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J Inherit Metab Dis. 2019 May;42(3):553-564. doi: 10.1002/jimd.12055. Epub 2019 Feb 11.

Clinical, neuroradiological, and biochemical features of SLC35A2-CDG patients.

Author information

1
Department of Clinical Genetics, United Laboratories, Tartu University Hospital, Tartu, Estonia.
2
Department of Clinical Genetics, Institute of Clinical Medicine, University of Tartu, Tartu, Estonia.
3
Children's Clinic, Tartu University Hospital, Tartu, Estonia.
4
Donders Institute for Brain, Cognition, and Behavior, Department of Neurology, Radboud University Medical Center, Nijmegen, The Netherlands.
5
Radiology Clinic, Tartu University Hospital, Tartu, Estonia.
6
Department of Radiology, Institute of Clinical Medicine, University of Tartu, Tartu, Estonia.
7
GlycoScience Group, National Institute for Bioprocessing Research & Training, Dublin, Ireland.
8
Child Neurology and Psychiatry, Department of Clinical and Experimental Medicine, University of Catania, Catania, Italy.
9
Department of Clinical and Experimental Medicine, Referral Centre for Inherited Metabolic Diseases, University of Catania, Catania, Italy.
10
Department of Laboratory Medicine, Translational Metabolic Laboratory, Radboud University Medical Center, Nijmegen, The Netherlands.
11
Department of Inborn Errors of Metabolism and Paediatrics, Institute of Mother and Child, Warsaw, Poland.
12
Child Developmental Center, Hospital Pediátrico, Center for Inherited Metabolic Diseases, Centro Hospitalar e Universitário de Coimbra, Coimbra, Portugal.
13
Department of Medical Genetics, Shodair Children's Hospital, Helena, Montana.
14
Department of Neurology, University of North Carolina School of Medicine, The University of North Carolina at Chapel Hill, Chapel Hill, North Carolina.
15
Metabolic Unit, Great Ormond Street Hospital and Institute of Child Health, University College London, NHS Trust, London, UK.
16
Division Pediatrics, Metabolic Diseases, Wilhelmina Children's Hospital (Part of UMC Utrecht), Utrecht, The Netherlands.
17
Department of Clinical Genetics, VU University Medical Center, Amsterdam, The Netherlands.
18
Department of Clinical Genetics, Erasmus MC University Medical Centre, Rotterdam, The Netherlands.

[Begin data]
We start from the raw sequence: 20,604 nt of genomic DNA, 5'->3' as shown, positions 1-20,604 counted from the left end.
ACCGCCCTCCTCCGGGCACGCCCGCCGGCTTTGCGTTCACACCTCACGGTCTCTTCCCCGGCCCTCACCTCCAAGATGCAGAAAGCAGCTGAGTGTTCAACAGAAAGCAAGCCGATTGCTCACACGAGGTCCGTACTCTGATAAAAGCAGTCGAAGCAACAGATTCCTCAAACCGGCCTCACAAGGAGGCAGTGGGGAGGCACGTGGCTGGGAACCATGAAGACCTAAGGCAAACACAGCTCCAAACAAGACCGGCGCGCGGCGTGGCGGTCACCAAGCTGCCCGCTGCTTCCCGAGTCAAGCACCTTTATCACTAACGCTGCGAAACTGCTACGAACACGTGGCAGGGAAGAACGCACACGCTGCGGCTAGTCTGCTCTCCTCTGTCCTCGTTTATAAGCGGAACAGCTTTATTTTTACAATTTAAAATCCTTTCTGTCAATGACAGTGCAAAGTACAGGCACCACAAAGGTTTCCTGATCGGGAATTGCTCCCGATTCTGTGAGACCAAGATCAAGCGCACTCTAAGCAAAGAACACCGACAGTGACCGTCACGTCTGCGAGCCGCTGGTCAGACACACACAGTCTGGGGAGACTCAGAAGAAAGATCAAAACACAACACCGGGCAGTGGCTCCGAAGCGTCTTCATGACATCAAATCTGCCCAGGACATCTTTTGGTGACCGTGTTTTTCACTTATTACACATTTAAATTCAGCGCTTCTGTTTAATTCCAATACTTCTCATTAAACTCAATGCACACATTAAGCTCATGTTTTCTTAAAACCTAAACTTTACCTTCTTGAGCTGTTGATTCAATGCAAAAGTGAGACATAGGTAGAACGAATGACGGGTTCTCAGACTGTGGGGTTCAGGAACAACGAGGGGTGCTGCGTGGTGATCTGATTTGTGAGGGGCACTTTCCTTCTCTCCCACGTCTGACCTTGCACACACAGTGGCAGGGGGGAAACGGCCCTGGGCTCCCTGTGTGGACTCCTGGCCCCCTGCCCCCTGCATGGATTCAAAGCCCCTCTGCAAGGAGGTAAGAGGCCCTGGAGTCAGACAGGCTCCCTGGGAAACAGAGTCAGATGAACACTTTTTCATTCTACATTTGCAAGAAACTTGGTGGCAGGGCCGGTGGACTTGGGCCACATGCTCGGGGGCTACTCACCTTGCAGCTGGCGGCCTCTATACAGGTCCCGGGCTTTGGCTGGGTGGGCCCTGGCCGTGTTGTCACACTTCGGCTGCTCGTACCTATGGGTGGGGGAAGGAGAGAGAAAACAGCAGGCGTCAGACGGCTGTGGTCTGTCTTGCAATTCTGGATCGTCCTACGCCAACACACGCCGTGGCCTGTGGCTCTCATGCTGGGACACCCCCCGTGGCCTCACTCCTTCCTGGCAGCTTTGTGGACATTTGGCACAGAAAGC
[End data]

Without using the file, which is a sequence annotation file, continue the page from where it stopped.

19
Clinic of Children and Adolescent Neurology, Institute of Mother and Child, Warsaw, Poland.
20
Department of Medical Genetics, Oslo University Hospital, Oslo, Norway.
21
Division of Biochemical Diseases, Department of Pediatrics, British Columbia Children's Hospital, UBC BC Children's Hospital Research Institute, Vancouver, Canada.
22
Department of Human Genetics, Donders Institute for Brain, Cognition and Behaviour, Radboud University Medical Center, Nijmegen, The Netherlands.
23
Department of Child Neurology and Amsterdam Neuroscience, VU University Medical Center, Amsterdam, The Netherlands.
24
Division of Neurology, Department of Pediatrics, University of British Columbia, Vancouver, Canada.
25
Human Genetics Program, Sanford Burnham Prebys Medical Discovery Institute, La Jolla, California.

Abstract

SLC35A2-CDG is caused by mutations in the X-linked SLC35A2 gene encoding the UDP-galactose transporter. SLC35A2 mutations lead to hypogalactosylation of N-glycans. SLC35A2-CDG is characterized by severe neurological symptoms and, in many patients, early-onset epileptic encephalopathy. In view of the diagnostic challenges, we studied the clinical, neuroradiological, and biochemical features of 15 patients (11 females and 4 males) with SLC35A2-CDG from various centers. We describe nine novel pathogenic variations in SLC35A2. All affected individuals presented with a global developmental delay, and hypotonia, while 70% were nonambulatory. Epilepsy was present in 80% of the patients, and in EEG hypsarrhythmia and findings consistent with epileptic encephalopathy were frequently seen. The most common brain MRI abnormality was cerebral atrophy with delayed myelination and multifocal inhomogeneous abnormal patchy white matter hyperintensities, which seemed to be nonprogressive. Thin corpus callosum was also common, and all the patients had a corpus callosum shorter than normal for their age. Variable dysmorphic features and growth deficiency were noted. Biochemically, normal mucin type O-glycosylation and lipid glycosylation were found, while transferrin mass spectrometry was found to be more specific in the identification of SLC35A2-CDG, as compared to routine screening tests. Although normal glycosylation studies together with clinical variability and genetic results complicate the diagnosis of SLC35A2-CDG, our data indicate that the combination of these three elements can support the pathogenicity of mutations in SLC35A2.

KEYWORDS:

CDG; SLC35A2; congenital glycosylation disorders; epileptic encephalopathy; infantile spasms

PMID:
30746764
DOI:
10.1002/jimd.12055

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